Casares remains true to tradition, teaching her students how to make tamales filled with chicken, pork or refried beans, but she says the sky is the limit when it comes to fillings. "In Texas, modern takes include incorporating spinach and cheese, venison meat or seafood. I have even heard of tamales with armadillo and rattlesnake meat!"

But even with the wide variety of filling options, she explains that the dough is really what makes the dish a standout. "The dough is the hardest part, and it’s the star of the show." She teaches her students the importance of the proper ratios of the fat (she recommends fresh pork lard over a substitute like olive oil) to the corn masa. Furthermore, she incorporates a fresh chili sauce into both the meat filling and the masa, giving her finished tamales a bit of color and some mild heat.

Careful attention is required through the steps to ensure a proper result. The balls of dough should be rolled the same size to guarantee each tamale in the batch will cook at the same time; similarly, corn husks ought to be trimmed to the same size; and most importantly, tamales should not be overstuffed. "One of the best parts of the class is teaching the students how to correctly spread the dough on the husk and fill them," she shares. "People tend to want to stuff them with too much filling, but as I said, the dough is the star."

The final step is quite possibly the hardest of them all — waiting the 90 minutes of cook time and 30 minutes of cooling time before finally unwrapping the finished product. But no need to wait alone. Like holiday cookie baking parties, tamale making parties, known as tamalada, are prevalent and serve as a festive way for groups to get together and share in the work… and the bounty. "A tamalada is traditionally done on December 24th," Casares explains. "One person is in charge, all of the women pitch in for the cost of ingredients, and they spend the day together drinking and preparing tamales."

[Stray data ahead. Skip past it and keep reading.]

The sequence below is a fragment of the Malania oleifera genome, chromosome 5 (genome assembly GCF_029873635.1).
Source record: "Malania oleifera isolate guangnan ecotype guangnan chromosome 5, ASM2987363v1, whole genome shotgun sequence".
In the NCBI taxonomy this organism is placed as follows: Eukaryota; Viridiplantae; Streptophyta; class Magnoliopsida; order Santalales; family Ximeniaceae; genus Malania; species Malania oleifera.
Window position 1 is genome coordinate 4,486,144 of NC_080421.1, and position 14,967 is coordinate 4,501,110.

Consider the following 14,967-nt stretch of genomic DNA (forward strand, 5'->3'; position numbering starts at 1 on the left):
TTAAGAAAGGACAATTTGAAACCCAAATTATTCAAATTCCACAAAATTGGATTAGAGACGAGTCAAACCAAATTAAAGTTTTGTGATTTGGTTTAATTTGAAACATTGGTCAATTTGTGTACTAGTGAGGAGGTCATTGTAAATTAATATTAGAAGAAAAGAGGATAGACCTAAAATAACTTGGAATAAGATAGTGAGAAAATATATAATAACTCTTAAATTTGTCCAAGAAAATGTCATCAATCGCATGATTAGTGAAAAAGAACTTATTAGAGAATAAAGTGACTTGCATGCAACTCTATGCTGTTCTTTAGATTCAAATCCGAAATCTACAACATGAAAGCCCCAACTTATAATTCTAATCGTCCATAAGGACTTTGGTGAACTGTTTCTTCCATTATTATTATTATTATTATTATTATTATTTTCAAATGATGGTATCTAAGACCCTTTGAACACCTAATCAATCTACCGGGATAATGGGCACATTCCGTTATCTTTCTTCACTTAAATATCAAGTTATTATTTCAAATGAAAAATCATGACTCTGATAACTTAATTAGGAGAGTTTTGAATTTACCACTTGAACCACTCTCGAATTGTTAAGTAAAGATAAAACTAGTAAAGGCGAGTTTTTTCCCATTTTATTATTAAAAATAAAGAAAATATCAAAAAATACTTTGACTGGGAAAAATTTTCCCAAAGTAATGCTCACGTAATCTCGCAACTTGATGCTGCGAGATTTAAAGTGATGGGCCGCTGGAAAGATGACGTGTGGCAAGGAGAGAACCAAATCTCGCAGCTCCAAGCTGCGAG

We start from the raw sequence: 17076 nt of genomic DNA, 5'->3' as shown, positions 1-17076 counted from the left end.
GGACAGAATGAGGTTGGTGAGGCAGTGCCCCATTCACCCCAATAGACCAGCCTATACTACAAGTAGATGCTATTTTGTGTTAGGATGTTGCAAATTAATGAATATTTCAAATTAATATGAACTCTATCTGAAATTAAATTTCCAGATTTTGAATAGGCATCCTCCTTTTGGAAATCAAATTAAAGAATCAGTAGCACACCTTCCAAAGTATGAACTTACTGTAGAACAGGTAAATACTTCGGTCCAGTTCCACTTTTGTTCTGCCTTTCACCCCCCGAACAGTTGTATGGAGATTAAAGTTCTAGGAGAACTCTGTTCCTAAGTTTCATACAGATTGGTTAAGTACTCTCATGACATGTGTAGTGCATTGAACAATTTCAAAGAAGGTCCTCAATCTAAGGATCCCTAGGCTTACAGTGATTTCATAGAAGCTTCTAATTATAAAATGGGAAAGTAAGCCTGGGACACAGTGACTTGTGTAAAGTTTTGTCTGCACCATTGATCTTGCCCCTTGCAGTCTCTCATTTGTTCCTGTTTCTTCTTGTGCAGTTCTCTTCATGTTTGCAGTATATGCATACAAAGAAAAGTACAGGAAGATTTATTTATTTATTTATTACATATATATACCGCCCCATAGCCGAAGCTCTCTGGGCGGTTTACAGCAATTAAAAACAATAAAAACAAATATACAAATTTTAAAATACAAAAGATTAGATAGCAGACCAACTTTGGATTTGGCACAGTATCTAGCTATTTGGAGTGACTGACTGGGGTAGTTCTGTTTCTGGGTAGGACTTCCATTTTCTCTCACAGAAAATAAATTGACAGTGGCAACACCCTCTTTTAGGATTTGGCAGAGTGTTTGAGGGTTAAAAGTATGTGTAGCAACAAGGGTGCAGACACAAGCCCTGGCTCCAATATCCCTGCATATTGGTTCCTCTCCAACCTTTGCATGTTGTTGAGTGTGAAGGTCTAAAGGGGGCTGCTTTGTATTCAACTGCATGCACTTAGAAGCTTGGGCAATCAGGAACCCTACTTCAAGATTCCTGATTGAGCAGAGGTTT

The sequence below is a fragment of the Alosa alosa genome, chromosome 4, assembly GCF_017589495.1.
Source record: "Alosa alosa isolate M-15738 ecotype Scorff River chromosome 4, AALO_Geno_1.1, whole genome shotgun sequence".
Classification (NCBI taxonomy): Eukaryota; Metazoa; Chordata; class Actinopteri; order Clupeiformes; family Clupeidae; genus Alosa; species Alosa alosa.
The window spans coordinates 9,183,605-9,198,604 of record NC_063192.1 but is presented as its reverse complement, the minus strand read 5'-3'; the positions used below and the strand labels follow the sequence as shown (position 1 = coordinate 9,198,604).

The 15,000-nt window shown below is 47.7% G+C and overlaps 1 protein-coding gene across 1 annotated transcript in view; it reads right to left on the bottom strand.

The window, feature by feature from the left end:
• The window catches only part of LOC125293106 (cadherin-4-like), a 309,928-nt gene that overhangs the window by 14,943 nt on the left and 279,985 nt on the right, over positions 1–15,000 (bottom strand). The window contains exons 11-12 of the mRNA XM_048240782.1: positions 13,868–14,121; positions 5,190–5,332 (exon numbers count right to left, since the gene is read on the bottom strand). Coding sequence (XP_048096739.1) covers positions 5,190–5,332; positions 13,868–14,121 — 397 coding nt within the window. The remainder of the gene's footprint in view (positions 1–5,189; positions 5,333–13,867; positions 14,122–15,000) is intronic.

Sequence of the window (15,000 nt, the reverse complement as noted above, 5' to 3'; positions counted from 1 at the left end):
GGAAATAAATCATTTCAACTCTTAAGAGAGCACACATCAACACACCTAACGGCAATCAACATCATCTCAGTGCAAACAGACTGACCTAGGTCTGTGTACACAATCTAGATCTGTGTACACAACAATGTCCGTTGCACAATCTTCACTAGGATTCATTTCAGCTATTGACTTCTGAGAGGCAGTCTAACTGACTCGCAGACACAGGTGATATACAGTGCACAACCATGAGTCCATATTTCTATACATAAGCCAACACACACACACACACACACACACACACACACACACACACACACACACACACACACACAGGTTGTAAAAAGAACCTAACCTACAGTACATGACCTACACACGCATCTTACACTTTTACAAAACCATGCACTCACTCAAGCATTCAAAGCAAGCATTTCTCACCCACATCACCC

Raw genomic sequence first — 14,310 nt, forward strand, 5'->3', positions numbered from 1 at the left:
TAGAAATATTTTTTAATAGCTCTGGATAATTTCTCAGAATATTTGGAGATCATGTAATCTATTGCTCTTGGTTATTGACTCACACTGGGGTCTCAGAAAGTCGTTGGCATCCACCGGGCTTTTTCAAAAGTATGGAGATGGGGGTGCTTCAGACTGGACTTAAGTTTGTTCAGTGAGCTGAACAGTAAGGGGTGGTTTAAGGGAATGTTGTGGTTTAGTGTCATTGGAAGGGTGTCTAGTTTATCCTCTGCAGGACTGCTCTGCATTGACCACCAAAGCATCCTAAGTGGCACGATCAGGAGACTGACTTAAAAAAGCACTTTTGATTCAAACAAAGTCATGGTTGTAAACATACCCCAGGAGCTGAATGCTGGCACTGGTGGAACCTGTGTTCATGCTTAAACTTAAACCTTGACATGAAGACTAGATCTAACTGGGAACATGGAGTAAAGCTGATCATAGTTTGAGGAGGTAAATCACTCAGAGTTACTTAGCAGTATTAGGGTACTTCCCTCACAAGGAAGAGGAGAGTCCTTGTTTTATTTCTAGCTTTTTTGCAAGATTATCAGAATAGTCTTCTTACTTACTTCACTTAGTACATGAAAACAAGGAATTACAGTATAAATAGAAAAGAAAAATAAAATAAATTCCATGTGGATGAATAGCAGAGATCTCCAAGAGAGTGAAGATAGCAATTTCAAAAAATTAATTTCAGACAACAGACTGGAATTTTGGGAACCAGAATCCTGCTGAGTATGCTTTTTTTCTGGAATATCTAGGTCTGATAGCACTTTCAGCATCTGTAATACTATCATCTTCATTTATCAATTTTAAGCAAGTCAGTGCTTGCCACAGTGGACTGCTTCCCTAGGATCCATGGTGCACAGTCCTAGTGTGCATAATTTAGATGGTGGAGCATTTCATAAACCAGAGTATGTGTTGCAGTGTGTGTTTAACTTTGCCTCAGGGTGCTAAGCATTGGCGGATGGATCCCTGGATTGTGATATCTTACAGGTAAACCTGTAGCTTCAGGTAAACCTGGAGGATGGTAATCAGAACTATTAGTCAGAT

She attributes the time and effort which goes into their preparation as one of the reasons tamales have been reserved for Christmas. "I think as women became busier, they simply became a dish associated with special occasions and the holidays." As a self-proclaimed "purist," Casares enjoys the tradition as it is, but acknowledges that tamales have evolved over the years and serve as a fun provision for all. Beyond preparing them from scratch, it is also common in Texas at Christmas to pick up a batch from a restaurant. Barbecue joints put their own spin on the classic, incorporating smoked meats as a filling, and Mexican restaurants offer both sweet and savory varieties to help complete holiday spreads.

Today, Casares’ maintains her role as a chef and an educator in Houston and says she loves passing down her tamale-making skills to new learners. "I see all kinds of people in my classes — multi-generational guests, a child learning alongside their parent and grandparent; Latinas who want to learn because their matriarch passed on and a recipe was never recorded; sisters who want to learn together and carry out their own traditions at home." For her part, she has written, re-written and perfected recipes to use as a guide for 15 years and counting. Long live the queen.